I am happy you enjoyed it, and so appreciate your kind thoughts and votes. Have a great day. :-)


      Good morning…it’s so good to see you. What a nice thing to say. :-) Thank you!

    • Genna East profile imageAUTHOR

      Genna East 

      8 years ago from Massachusetts, USA


      Hi Mike. :-) Your words describe it perfectly. Appreciation of nature is like prayer. I often think of it as the “in between” … that which is so beautiful … these are God’s gifts that we sense but do not fully understand, completely, that which exists between the heaven and the earth. Thank you.


      Thank you Will! This poem is, in a sense, words of Thanksgiving for all that we have and all that we have lost as well, but still keep in our hearts.


      H there Ruby! :-) I’m so pleased you like the poem, my friend. It’s always good to see you.

    • Genna East profile imageAUTHOR

      Genna East 

      8 years ago from Massachusetts, USA


      Enjoy them while you can! I think they will be safe unless they are located near something like a river bank that was replaced by a widened bridge sidewalk for tourism. Thank you for those kind words. Enjoy the day. :-)


      Hi there. Thank you for that lovely comment…it is so appreciated. :-)


      Hello Maya! You are soo perceptive…that is exactly what I was thinking when I wrote thistle weed hands. And you are right about “the in between” as well. Hugs dear friend and thank you.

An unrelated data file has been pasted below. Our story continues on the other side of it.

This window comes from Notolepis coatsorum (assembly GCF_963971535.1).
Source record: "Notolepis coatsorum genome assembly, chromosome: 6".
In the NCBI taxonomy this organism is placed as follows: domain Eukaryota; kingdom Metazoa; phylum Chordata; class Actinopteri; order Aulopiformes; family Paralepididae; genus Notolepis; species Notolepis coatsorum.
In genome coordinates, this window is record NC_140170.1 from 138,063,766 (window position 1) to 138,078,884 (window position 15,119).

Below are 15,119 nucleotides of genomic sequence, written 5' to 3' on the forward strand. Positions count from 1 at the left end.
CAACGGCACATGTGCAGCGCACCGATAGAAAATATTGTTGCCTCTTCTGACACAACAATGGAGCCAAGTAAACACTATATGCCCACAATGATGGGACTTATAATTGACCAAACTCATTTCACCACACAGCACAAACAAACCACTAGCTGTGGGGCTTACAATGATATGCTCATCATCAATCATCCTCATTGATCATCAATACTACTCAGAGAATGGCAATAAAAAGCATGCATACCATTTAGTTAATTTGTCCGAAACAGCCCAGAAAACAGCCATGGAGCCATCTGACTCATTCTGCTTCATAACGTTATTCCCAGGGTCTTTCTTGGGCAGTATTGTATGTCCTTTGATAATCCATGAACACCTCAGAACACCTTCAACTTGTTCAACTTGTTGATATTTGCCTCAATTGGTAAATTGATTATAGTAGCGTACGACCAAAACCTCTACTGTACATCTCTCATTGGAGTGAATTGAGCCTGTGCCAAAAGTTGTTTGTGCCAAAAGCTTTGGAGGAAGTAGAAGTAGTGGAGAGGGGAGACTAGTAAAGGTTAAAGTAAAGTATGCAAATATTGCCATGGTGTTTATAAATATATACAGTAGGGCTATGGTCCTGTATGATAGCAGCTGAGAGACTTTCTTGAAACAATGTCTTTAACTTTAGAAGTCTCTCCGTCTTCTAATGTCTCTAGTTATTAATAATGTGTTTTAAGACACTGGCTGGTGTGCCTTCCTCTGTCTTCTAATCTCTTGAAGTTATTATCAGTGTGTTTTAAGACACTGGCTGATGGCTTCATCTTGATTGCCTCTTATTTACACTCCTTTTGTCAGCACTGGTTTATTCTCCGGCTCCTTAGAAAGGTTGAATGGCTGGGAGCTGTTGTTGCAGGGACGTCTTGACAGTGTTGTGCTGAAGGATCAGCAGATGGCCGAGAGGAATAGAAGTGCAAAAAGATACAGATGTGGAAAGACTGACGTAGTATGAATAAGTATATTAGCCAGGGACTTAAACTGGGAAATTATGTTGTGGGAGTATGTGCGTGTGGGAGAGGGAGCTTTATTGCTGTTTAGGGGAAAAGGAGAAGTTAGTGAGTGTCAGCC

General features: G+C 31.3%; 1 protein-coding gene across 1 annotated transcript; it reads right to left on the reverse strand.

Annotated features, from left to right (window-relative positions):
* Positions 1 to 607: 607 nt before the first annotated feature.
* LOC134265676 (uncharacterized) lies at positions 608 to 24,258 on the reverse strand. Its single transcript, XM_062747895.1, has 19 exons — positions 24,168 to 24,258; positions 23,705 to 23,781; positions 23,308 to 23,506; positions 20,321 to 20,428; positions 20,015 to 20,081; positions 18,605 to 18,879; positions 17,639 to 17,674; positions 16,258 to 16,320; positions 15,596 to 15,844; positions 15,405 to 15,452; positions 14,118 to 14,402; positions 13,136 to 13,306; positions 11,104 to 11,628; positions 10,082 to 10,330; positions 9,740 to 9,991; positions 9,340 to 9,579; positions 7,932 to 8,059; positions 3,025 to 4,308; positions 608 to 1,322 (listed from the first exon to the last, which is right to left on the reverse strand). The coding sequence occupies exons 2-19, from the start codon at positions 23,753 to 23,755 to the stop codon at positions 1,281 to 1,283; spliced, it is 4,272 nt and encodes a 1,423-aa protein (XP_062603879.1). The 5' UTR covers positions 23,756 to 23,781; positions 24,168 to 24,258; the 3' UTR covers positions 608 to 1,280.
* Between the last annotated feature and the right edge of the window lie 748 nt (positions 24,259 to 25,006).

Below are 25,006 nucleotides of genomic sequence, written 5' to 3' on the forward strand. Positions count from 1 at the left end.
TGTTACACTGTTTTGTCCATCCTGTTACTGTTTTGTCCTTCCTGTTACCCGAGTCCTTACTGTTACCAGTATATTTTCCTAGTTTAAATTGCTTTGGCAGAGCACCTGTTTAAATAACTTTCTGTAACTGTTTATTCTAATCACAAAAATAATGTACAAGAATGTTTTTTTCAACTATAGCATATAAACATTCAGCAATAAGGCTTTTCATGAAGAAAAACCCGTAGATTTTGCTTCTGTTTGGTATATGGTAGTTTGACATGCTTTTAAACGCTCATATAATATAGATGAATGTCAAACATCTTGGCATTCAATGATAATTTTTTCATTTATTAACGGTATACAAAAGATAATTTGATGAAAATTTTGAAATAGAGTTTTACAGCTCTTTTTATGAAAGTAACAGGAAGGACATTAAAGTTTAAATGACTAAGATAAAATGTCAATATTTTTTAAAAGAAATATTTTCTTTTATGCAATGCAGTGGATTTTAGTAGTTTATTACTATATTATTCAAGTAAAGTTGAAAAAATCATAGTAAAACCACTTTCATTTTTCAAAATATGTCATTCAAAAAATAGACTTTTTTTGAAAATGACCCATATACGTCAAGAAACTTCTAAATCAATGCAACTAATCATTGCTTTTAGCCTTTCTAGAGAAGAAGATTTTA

• Eiddwen profile image


      8 years ago from Wales

      Sunlight ballets

      Danced on veils of green,

      Warmly nourishing

      The lulling sways;

      Beautiful words Genna and I vote across and share.I also wanted to thank you for your comment on my hub 'The River A Life' and I have left a comment for you in case you haven't checked it. Here's to so many more hubs for us both to share on here.


    • Genna East profile imageAUTHOR

      Genna East 

      8 years ago from Massachusetts, USA


      Good morning, dear Sunnie. The thistle weed hands were sharp and rough, with spikes like a power saw. That’s what they used to take the trees down. Thank you for those lovely comments. Hugs. :-)